How will McGill implement and support the project’s academic vision?

The New Vic Project includes a change management approach to strengthen change leadership and management among those involved in the project; provide training and address the concerns of faculty, staff and students who are relocating to the New Vic; and foster greater multidisciplinary collaboration within and across the project’s two academic pillars: Sustainability Systems and Public Policy.

How is McGill demonstrating its commitment to sustainable practices during construction?

McGill is proudly pursuing LEED and WELL certifications for the project. The New Vic is a model for how heritage sites can be responsibly re-purposed, revitalized and transformed, and a new building will feature the most advanced standards of sustainable design and construction. 

How has McGill included its student body, faculty, and the public in the design and planning of the project?

Since 2015, there have been ongoing meetings and design workshops with various McGill user groups and representatives across faculties and units. In 2017, the University coordinated a collaborative design session attended by over 60 architects, students, staff and faculty, external stakeholders, and community organizations. In 2020, McGill met with several community organizations, such as the Milton Parc Citizens' Committee and Les amis de la montagne, and began consultation activities with Indigenous communities in January 2021. In the Fall of 2021, McGill participated in the public consultations organized by the SQI during which over 100 stakeholders were invited to give their opinion on the future use of the site.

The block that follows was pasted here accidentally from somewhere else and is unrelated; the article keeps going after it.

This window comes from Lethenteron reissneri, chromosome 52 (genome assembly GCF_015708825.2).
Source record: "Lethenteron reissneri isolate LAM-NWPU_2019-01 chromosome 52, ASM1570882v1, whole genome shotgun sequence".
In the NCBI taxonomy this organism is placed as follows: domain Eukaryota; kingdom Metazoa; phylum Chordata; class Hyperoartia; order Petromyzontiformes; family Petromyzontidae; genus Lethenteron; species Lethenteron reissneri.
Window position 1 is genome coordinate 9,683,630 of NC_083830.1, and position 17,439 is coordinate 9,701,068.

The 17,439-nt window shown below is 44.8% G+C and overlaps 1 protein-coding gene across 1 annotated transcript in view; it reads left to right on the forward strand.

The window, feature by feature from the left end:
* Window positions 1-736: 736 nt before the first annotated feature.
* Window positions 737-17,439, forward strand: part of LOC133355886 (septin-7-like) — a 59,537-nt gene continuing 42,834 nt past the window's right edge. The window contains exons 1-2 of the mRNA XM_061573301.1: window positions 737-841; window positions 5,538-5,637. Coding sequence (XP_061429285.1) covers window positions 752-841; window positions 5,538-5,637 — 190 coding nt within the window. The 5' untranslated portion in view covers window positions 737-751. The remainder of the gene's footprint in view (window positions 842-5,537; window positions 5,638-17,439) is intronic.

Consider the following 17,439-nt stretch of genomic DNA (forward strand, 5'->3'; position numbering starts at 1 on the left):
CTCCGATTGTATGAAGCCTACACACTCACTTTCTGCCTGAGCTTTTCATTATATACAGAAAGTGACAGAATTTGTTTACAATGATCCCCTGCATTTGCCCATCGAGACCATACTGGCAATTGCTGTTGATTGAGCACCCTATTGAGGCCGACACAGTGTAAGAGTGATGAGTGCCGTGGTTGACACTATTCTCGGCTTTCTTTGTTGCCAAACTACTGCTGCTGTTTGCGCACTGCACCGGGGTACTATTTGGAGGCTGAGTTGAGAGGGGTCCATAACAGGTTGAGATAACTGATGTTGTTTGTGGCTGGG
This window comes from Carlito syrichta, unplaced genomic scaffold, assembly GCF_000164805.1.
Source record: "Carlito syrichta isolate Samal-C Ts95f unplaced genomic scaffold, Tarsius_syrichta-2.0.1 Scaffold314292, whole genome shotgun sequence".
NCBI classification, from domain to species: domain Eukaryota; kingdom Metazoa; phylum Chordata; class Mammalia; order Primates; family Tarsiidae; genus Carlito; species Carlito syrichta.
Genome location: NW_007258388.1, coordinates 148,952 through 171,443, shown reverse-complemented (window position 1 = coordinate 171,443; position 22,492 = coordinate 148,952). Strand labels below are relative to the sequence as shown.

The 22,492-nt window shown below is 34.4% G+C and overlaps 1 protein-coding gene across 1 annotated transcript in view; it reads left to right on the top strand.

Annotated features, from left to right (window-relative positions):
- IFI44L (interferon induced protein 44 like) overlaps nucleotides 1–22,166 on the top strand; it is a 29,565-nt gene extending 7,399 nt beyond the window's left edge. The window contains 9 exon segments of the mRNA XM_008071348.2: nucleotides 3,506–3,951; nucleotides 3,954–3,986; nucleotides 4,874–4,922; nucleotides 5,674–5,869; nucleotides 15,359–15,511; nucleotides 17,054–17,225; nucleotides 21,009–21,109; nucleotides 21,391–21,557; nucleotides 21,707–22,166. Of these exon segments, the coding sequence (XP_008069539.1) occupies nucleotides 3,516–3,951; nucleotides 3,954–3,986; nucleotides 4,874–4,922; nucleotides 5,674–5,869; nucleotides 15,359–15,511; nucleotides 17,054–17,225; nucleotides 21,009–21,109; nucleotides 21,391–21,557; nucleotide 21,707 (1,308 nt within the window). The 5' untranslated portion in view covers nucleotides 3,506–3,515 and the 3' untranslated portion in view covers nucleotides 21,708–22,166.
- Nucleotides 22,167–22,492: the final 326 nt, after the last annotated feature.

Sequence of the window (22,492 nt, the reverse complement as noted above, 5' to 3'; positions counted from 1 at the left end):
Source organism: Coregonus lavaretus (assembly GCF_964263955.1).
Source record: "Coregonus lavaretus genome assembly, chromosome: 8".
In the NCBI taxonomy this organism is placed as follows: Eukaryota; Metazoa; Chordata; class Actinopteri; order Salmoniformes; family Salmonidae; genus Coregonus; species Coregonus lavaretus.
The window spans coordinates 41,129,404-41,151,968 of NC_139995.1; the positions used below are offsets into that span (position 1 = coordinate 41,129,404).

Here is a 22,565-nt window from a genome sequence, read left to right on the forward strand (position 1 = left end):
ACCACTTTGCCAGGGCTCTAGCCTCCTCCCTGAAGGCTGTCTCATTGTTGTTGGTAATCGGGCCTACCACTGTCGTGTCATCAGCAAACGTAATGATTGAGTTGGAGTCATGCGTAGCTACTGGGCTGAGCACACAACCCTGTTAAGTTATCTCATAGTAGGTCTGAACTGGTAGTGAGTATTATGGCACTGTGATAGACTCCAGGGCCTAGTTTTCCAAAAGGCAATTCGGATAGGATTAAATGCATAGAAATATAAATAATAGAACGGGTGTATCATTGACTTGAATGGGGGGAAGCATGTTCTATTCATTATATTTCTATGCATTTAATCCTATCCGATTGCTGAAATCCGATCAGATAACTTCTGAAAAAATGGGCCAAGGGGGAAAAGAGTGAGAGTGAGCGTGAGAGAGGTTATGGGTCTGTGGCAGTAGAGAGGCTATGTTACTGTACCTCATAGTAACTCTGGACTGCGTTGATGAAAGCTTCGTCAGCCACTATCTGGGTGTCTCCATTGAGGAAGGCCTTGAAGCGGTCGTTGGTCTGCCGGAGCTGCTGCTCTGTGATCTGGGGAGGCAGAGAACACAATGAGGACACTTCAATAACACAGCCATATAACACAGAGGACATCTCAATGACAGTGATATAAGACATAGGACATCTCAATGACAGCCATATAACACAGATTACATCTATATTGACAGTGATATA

The New Vic project team communicates frequently with various stakeholders to ensure that the project stays true to its vision and program.

How is McGill collaborating with and including Indigenous communities in the New Vic?

For this visionary and innovative project to reach its full potential, it must be guided by the University’s commitment to reconciliation and contribute to McGill’s efforts to embed Indigeneity in the life and activities of the University.

To this end, Indigenous communities have been engaged to co-develop proposals for Indigenous physical representation throughout the New Vic design phase.

Over 50 internal and external Indigenous community members were engaged in dozens of activities in 2021 and 2022. These ranged from bilateral meetings to co-creation workshops and, most recently, reporting back sessions to validate Indigenous physical representation proposals based on Indigenous community input.